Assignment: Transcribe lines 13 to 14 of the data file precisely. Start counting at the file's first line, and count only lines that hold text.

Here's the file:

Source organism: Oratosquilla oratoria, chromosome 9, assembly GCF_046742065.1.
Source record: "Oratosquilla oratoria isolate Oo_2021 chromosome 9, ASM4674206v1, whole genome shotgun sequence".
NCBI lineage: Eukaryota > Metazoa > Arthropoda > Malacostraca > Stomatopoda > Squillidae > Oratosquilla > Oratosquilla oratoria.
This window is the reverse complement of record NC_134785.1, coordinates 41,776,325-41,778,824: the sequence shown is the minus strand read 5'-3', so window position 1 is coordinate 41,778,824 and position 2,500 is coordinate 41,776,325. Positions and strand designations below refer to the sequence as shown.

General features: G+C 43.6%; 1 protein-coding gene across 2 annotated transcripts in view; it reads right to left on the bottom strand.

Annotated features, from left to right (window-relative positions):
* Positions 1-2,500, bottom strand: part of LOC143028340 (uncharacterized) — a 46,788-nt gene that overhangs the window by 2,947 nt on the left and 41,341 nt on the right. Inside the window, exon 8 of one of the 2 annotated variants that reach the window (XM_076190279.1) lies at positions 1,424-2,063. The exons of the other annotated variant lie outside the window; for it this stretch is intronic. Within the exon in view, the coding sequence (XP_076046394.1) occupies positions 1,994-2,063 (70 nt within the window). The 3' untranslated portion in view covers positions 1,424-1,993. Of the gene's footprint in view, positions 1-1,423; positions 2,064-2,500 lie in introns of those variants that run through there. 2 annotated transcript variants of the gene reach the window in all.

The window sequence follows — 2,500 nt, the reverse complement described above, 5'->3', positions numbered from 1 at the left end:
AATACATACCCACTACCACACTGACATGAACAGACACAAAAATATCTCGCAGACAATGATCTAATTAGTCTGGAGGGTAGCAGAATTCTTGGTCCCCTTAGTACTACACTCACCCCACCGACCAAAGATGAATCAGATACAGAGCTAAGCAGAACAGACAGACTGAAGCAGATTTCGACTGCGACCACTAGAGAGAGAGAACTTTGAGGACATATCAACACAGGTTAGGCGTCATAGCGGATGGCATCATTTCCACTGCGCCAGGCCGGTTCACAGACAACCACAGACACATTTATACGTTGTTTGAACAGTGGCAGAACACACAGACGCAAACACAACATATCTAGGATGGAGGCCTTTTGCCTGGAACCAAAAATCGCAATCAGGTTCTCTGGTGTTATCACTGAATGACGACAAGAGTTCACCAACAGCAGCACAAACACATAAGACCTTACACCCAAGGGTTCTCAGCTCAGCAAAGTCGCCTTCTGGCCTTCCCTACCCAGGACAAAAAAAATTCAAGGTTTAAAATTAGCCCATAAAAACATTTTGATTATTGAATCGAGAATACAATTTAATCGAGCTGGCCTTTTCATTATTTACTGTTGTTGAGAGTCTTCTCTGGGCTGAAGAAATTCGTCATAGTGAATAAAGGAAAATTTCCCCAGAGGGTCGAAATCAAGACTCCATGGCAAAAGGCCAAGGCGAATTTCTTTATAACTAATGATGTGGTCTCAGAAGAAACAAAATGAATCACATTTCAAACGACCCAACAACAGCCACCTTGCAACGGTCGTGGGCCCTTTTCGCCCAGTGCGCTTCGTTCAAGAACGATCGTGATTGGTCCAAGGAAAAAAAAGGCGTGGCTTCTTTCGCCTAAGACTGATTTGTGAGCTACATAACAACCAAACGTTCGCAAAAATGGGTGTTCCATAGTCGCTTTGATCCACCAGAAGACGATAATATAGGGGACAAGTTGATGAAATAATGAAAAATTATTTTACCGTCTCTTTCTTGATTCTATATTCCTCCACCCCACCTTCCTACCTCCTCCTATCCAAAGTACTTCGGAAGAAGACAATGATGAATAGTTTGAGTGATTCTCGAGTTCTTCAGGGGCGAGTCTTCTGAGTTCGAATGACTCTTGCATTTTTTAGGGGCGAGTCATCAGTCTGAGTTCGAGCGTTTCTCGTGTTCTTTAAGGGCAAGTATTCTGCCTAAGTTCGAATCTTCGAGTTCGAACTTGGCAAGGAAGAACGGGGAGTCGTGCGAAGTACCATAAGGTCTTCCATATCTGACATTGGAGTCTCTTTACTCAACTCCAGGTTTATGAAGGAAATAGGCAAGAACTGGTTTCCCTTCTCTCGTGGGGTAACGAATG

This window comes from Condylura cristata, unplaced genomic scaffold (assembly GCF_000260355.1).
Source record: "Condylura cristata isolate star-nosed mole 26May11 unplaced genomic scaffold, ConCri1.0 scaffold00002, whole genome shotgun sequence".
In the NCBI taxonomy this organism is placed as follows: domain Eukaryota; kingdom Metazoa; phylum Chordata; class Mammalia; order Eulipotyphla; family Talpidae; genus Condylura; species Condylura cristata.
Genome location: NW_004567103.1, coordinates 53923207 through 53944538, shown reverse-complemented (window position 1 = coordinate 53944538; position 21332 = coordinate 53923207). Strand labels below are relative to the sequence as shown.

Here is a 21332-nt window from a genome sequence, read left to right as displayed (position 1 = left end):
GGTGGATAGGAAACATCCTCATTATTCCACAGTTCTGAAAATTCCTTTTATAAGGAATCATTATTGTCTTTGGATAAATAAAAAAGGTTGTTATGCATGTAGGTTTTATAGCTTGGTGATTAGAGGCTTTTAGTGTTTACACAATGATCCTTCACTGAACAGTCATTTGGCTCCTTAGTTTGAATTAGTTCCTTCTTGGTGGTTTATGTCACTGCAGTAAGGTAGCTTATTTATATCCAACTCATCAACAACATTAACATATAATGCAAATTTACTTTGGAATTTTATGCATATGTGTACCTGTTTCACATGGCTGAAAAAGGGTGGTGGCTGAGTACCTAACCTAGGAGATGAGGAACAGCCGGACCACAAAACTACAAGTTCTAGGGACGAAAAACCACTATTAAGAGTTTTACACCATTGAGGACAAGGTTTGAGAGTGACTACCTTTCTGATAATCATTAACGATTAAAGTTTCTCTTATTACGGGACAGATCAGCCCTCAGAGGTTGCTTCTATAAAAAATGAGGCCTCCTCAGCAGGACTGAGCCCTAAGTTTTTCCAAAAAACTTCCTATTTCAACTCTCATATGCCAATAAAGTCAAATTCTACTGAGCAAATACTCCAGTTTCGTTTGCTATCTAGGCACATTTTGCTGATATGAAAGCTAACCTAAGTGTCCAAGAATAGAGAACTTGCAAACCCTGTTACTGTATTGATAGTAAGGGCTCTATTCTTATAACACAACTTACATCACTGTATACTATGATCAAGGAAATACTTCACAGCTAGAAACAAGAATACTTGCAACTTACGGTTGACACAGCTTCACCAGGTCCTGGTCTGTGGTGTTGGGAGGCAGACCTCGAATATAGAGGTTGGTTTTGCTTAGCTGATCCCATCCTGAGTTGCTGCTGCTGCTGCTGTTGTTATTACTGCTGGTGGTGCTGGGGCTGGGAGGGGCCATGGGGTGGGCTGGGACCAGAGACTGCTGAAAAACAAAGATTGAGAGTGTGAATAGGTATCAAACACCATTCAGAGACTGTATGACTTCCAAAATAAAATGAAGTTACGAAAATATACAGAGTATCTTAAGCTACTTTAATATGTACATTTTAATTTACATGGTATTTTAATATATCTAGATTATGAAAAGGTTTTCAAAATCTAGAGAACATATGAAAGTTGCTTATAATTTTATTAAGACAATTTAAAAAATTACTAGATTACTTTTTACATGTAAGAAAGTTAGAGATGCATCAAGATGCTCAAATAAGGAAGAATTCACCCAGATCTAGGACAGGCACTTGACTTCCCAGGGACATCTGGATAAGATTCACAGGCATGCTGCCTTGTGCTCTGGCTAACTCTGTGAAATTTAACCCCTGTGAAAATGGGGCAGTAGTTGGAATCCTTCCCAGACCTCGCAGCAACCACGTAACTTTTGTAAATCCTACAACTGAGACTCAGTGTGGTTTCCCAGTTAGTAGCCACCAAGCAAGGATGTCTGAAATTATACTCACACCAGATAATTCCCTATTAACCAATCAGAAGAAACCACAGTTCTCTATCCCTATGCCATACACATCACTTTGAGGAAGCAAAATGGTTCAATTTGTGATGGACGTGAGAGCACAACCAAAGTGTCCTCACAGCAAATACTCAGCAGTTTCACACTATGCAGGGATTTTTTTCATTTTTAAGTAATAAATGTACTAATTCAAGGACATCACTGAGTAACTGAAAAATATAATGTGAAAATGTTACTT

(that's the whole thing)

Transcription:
Genome location: NW_004567103.1, coordinates 53923207 through 53944538, shown reverse-complemented (window position 1 = coordinate 53944538; position 21332 = coordinate 53923207). Strand labels below are relative to the sequence as shown.

Here is a 21332-nt window from a genome sequence, read left to right as displayed (position 1 = left end):